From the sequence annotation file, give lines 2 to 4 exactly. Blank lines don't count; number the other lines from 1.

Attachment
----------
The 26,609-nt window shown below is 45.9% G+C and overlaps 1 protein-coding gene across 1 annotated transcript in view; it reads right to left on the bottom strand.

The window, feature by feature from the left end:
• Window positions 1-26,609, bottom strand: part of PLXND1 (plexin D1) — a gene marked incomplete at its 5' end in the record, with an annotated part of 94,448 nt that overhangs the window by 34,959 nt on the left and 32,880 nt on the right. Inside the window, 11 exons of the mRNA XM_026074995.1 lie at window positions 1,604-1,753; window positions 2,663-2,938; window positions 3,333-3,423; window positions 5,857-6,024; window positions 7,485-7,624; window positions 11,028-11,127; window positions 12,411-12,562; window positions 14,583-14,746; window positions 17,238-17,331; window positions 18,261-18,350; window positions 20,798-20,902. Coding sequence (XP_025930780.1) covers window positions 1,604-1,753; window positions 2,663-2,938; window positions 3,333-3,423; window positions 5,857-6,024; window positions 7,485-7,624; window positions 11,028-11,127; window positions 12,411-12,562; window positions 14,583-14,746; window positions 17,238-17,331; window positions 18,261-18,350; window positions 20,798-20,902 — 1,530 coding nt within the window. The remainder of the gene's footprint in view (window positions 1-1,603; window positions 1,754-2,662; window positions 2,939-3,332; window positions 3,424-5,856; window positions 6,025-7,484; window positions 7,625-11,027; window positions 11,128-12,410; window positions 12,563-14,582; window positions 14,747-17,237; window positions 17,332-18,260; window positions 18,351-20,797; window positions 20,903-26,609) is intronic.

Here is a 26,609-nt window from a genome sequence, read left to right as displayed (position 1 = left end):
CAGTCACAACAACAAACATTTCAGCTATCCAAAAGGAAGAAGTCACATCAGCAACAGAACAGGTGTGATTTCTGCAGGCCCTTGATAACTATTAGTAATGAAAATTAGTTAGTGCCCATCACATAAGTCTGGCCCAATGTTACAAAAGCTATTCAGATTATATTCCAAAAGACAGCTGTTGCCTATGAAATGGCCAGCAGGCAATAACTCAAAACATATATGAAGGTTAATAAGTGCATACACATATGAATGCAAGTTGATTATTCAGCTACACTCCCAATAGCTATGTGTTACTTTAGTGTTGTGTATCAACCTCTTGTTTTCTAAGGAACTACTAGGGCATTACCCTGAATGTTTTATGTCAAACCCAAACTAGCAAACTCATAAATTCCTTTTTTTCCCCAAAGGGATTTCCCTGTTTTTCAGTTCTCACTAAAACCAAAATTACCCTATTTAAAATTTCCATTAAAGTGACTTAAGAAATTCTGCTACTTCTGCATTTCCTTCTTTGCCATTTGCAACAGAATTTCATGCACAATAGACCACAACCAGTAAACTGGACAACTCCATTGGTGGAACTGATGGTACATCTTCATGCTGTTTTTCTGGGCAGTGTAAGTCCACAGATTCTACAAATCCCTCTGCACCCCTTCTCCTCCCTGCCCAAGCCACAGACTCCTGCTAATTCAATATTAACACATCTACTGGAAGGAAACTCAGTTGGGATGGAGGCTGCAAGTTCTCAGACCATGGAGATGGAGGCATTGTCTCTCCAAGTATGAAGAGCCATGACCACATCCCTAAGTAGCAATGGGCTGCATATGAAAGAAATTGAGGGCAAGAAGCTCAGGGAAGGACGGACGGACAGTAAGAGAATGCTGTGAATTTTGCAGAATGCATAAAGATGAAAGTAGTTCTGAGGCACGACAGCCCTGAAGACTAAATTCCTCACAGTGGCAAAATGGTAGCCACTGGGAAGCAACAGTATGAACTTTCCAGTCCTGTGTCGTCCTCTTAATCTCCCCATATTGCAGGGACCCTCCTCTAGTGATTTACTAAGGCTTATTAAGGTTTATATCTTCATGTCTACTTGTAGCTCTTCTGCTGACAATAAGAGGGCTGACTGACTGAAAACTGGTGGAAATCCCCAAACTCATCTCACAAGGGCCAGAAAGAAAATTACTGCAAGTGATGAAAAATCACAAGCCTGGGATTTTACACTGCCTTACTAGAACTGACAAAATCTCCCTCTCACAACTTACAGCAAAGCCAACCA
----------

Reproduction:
The window, feature by feature from the left end:
• Window positions 1-26,609, bottom strand: part of PLXND1 (plexin D1) — a gene marked incomplete at its 5' end in the record, with an annotated part of 94,448 nt that overhangs the window by 34,959 nt on the left and 32,880 nt on the right. Inside the window, 11 exons of the mRNA XM_026074995.1 lie at window positions 1,604-1,753; window positions 2,663-2,938; window positions 3,333-3,423; window positions 5,857-6,024; window positions 7,485-7,624; window positions 11,028-11,127; window positions 12,411-12,562; window positions 14,583-14,746; window positions 17,238-17,331; window positions 18,261-18,350; window positions 20,798-20,902. Coding sequence (XP_025930780.1) covers window positions 1,604-1,753; window positions 2,663-2,938; window positions 3,333-3,423; window positions 5,857-6,024; window positions 7,485-7,624; window positions 11,028-11,127; window positions 12,411-12,562; window positions 14,583-14,746; window positions 17,238-17,331; window positions 18,261-18,350; window positions 20,798-20,902 — 1,530 coding nt within the window. The remainder of the gene's footprint in view (window positions 1-1,603; window positions 1,754-2,662; window positions 2,939-3,332; window positions 3,424-5,856; window positions 6,025-7,484; window positions 7,625-11,027; window positions 11,128-12,410; window positions 12,563-14,582; window positions 14,747-17,237; window positions 17,332-18,260; window positions 18,351-20,797; window positions 20,903-26,609) is intronic.

Here is a 26,609-nt window from a genome sequence, read left to right as displayed (position 1 = left end):